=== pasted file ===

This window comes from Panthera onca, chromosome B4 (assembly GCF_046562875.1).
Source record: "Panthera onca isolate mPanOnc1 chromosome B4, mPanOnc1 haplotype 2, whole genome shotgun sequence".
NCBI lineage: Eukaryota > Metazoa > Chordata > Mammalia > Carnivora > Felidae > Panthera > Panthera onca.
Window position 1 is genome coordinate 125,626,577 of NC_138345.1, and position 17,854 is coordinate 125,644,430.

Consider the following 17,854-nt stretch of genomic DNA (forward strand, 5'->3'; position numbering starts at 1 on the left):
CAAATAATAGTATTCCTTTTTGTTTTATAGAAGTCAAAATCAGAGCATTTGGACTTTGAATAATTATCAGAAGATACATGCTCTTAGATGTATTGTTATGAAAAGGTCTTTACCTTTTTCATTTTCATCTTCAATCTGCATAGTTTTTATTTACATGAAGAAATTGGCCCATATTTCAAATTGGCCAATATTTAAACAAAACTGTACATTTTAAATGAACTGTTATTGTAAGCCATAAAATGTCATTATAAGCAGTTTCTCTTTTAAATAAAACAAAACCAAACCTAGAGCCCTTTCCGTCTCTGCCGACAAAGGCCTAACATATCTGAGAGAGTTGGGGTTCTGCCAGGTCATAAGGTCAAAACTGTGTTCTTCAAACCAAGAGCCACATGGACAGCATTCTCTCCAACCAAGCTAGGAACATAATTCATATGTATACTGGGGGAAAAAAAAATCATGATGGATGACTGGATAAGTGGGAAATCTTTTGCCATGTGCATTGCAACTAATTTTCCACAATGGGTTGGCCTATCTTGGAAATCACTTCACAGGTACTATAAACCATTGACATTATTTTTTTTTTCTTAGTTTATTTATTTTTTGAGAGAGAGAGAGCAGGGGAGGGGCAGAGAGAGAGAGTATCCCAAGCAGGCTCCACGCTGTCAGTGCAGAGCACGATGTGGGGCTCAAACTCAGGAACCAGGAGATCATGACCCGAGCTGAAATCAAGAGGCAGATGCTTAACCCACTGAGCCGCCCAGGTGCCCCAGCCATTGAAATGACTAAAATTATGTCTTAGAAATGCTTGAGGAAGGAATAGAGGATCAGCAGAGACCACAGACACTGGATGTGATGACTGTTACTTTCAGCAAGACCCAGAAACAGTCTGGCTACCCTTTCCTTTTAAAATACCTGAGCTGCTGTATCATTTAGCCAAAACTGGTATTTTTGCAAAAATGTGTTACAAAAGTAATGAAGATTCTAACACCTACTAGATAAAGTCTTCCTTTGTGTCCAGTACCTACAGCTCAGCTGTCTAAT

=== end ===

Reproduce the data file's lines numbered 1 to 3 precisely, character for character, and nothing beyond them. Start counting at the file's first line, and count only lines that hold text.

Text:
This window comes from Panthera onca, chromosome B4 (assembly GCF_046562875.1).
Source record: "Panthera onca isolate mPanOnc1 chromosome B4, mPanOnc1 haplotype 2, whole genome shotgun sequence".
NCBI lineage: Eukaryota > Metazoa > Chordata > Mammalia > Carnivora > Felidae > Panthera > Panthera onca.